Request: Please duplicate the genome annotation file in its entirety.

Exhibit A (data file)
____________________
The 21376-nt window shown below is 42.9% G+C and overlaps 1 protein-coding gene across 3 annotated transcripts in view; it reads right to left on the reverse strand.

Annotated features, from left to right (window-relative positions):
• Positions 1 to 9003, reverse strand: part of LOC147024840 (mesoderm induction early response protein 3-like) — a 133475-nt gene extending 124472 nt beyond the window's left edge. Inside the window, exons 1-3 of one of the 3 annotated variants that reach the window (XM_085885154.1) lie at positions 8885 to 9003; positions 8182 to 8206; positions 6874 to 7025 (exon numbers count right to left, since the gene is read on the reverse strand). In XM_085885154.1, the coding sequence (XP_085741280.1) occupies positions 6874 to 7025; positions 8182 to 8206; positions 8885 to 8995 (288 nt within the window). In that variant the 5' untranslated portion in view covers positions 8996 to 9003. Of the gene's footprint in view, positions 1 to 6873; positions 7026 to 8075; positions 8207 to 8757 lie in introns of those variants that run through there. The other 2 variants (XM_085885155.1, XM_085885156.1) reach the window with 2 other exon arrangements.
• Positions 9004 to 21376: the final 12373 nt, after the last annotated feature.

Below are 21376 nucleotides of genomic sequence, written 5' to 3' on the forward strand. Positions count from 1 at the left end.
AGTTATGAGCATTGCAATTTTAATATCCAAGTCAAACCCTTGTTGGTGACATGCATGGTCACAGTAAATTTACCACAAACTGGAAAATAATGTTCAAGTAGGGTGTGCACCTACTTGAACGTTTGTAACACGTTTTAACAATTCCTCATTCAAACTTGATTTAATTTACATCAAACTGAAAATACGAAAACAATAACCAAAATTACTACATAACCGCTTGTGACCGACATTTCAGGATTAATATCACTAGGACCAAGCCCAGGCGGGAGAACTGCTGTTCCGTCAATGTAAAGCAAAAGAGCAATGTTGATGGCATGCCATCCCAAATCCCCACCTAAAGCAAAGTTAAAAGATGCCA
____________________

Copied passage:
The 21376-nt window shown below is 42.9% G+C and overlaps 1 protein-coding gene across 3 annotated transcripts in view; it reads right to left on the reverse strand.

Annotated features, from left to right (window-relative positions):
• Positions 1 to 9003, reverse strand: part of LOC147024840 (mesoderm induction early response protein 3-like) — a 133475-nt gene extending 124472 nt beyond the window's left edge. Inside the window, exons 1-3 of one of the 3 annotated variants that reach the window (XM_085885154.1) lie at positions 8885 to 9003; positions 8182 to 8206; positions 6874 to 7025 (exon numbers count right to left, since the gene is read on the reverse strand). In XM_085885154.1, the coding sequence (XP_085741280.1) occupies positions 6874 to 7025; positions 8182 to 8206; positions 8885 to 8995 (288 nt within the window). In that variant the 5' untranslated portion in view covers positions 8996 to 9003. Of the gene's footprint in view, positions 1 to 6873; positions 7026 to 8075; positions 8207 to 8757 lie in introns of those variants that run through there. The other 2 variants (XM_085885155.1, XM_085885156.1) reach the window with 2 other exon arrangements.
• Positions 9004 to 21376: the final 12373 nt, after the last annotated feature.

Below are 21376 nucleotides of genomic sequence, written 5' to 3' on the forward strand. Positions count from 1 at the left end.
AGTTATGAGCATTGCAATTTTAATATCCAAGTCAAACCCTTGTTGGTGACATGCATGGTCACAGTAAATTTACCACAAACTGGAAAATAATGTTCAAGTAGGGTGTGCACCTACTTGAACGTTTGTAACACGTTTTAACAATTCCTCATTCAAACTTGATTTAATTTACATCAAACTGAAAATACGAAAACAATAACCAAAATTACTACATAACCGCTTGTGACCGACATTTCAGGATTAATATCACTAGGACCAAGCCCAGGCGGGAGAACTGCTGTTCCGTCAATGTAAAGCAAAAGAGCAATGTTGATGGCATGCCATCCCAAATCCCCACCTAAAGCAAAGTTAAAAGATGCCA